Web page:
Jellyfish in ecosystems, online databases, and ecosystem models

  • Daniel Pauly
  • William Graham
  • Simone Libralato
  • Lyne Morissette
  • M. L. Deng Palomares
Part of the Developments in Hydrobiology book series (DIHY, volume 206)


There are indications that pelagic cnidar-ians and ctenophores (‘jellyfish’) have increased in abundance throughout the world, or that outbreaks are more frequent, although much uncertainty surrounds the issue, due to the scarcity of reliable baseline data. Numerous hypotheses have been proposed for the individual increases or outbreaks that are better documented, but direct experimental or manipulative studies at the ecosystem scale cannot be used for testing them. Thus, ecological modeling provides the best alternative to understand the role of jellyfish in large fisheries-based ecosystems; indeed, it is an approach consistent with new ecosystem-based fisheries management practices. Here, we provide an overview of online databases available to ecosystem modelers and discuss general aspects and shortcomings of the coverage of jellyfish in these databases. We then provide a summary of how jellyfish have been treated and parameterized by existing ecosystem models (specifically focusing on ‘Ecopath with Ecosim’ as a standard modeling toolset). Despite overall weaknesses in the parameterization of jellyfish in these models, interesting patterns emerge that suggest some systems, especially smaller and more structured ones, may be particularly vulnerable to long-term jellyfish biomass increase. Since jellyfish also feed on the eggs and larvae of commercially important food fish, outbreaks of jellyfish may ultimately imply a reduction in the fish biomass available to fisheries. On the other hand, jellyfish, which have been traditionally fished for human consumption in East and Southeast Asia, are now seen as a potential resource in other parts of the world, where pilot fisheries have emerged. It is also argued here that reduced predation on the benthic and pelagic stages of jellyfish, both a result of fishing, may be a strong contributing factor as well. For marine biologists specializing on jellyfish, this means that their research might become more applied. This implies that they would benefit from adopting some concepts and methods from fisheries biology and ecosystem modeling, and thus from using (and contributing to) online databases, such as SeaLife-Base and FishBase, developed to support such research. This would remedy the situation, documented here, wherein jellyfish are either infrequently included in food web models, typically constructed using the Ecopath with Ecosim software, or included as a single functional group with the characteristic of an ‘average’ jellyfish. Thus, jellyfish specialists could readily improve the jellyfish-related components of such models, and we show how they could do this. Also, it is suggested that when such improvement is performed, the resulting models can lead to non-intuitive inferences and hence interesting hypotheses on the roles of jellyfish in ecosystems. This is illustrated here through (a) an investigation of whether jellyfish are keystone species and (b) the identification of conditions under which (simulated) jellyfish outbreaks may occur.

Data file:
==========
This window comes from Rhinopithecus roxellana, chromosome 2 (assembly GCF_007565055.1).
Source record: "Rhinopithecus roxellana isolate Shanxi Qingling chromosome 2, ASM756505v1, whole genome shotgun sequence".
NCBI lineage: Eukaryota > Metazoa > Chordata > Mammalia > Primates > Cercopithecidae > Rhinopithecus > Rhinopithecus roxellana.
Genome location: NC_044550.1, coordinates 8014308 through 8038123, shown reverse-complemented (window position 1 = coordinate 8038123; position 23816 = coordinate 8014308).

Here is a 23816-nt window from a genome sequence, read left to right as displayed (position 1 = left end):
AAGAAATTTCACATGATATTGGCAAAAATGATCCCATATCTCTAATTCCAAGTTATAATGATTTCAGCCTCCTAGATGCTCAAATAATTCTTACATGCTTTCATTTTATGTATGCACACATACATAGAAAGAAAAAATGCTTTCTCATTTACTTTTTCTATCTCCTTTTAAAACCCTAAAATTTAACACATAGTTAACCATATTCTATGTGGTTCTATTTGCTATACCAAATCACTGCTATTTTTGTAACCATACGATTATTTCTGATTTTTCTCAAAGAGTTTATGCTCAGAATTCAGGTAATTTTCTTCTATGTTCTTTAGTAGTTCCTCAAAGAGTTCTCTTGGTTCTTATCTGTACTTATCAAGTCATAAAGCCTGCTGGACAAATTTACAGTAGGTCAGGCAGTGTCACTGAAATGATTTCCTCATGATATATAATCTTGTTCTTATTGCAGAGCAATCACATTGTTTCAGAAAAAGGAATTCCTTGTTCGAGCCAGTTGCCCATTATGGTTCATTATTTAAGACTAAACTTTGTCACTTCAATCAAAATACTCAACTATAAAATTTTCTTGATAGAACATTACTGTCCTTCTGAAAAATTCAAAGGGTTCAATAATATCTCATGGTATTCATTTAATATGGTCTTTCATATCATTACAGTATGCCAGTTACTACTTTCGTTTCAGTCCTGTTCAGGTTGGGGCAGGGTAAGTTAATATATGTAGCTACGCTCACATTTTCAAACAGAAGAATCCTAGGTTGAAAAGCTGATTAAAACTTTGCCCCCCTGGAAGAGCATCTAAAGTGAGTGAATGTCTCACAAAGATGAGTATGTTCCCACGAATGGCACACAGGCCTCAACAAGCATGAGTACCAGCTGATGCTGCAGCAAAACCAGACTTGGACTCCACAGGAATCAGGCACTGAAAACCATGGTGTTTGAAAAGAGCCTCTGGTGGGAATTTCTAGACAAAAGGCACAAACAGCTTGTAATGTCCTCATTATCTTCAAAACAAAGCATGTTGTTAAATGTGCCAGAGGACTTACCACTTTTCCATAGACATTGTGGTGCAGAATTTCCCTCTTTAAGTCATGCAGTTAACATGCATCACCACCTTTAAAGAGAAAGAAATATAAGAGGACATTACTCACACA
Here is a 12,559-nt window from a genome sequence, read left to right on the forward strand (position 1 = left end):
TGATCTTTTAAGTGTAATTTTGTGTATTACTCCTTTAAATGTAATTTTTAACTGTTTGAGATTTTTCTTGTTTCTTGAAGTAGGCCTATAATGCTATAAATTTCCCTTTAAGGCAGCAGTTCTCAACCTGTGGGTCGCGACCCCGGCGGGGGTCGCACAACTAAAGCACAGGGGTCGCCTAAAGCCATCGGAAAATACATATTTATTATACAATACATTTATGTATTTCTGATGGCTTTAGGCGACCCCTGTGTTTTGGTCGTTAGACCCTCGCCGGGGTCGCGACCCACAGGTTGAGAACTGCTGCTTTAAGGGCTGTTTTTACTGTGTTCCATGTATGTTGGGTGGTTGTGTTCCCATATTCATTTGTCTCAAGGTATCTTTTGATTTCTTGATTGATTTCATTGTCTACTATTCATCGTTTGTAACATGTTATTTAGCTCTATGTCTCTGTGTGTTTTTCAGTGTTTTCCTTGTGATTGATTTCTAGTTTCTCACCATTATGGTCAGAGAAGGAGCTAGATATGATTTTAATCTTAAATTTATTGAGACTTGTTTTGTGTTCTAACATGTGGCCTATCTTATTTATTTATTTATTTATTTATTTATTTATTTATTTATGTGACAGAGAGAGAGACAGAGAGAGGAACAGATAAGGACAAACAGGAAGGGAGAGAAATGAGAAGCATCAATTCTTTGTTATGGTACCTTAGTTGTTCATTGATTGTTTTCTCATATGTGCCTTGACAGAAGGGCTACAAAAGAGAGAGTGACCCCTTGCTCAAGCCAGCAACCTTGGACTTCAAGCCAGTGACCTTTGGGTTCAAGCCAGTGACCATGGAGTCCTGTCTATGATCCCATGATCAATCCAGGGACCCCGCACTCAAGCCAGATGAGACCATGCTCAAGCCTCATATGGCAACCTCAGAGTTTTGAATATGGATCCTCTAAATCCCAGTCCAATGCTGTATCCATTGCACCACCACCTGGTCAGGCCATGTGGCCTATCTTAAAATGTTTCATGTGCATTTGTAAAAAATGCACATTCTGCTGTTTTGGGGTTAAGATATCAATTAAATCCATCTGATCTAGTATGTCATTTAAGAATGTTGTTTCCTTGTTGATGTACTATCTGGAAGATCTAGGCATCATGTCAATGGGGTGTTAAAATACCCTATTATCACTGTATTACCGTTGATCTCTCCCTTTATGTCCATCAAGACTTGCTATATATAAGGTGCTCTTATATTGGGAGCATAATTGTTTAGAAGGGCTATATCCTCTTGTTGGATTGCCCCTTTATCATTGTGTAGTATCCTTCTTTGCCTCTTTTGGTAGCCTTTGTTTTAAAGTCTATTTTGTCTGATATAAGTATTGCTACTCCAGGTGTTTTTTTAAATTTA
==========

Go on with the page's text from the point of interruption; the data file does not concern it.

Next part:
Ecopath with Ecosim FishBase SeaLifeBase Keystone species Fishing down marine food webs Jellyfish outbreaks 


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Copyright information

© Springer Science+Business Media B.V. 2008

Authors and Affiliations

  • Daniel Pauly
    • 1
  • William Graham
    • 2
  • Simone Libralato
    • 3
  • Lyne Morissette
    • 4
  • M. L. Deng Palomares
    • 1
  1. 1.Sea Around Us Project, Fisheries CentreUniversity of British ColumbiaVancouverCanada
  2. 2.Dauphin Island Sea Lab and University of South AlabamaDauphin IslandUSA
  3. 3.Istituto Nazionale di Oceanografia e di Geofisica Sperimentale—OGSSgonicoItaly
  4. 4.Institut des Sciences de la Mer de RimouskiRimouskiCanada

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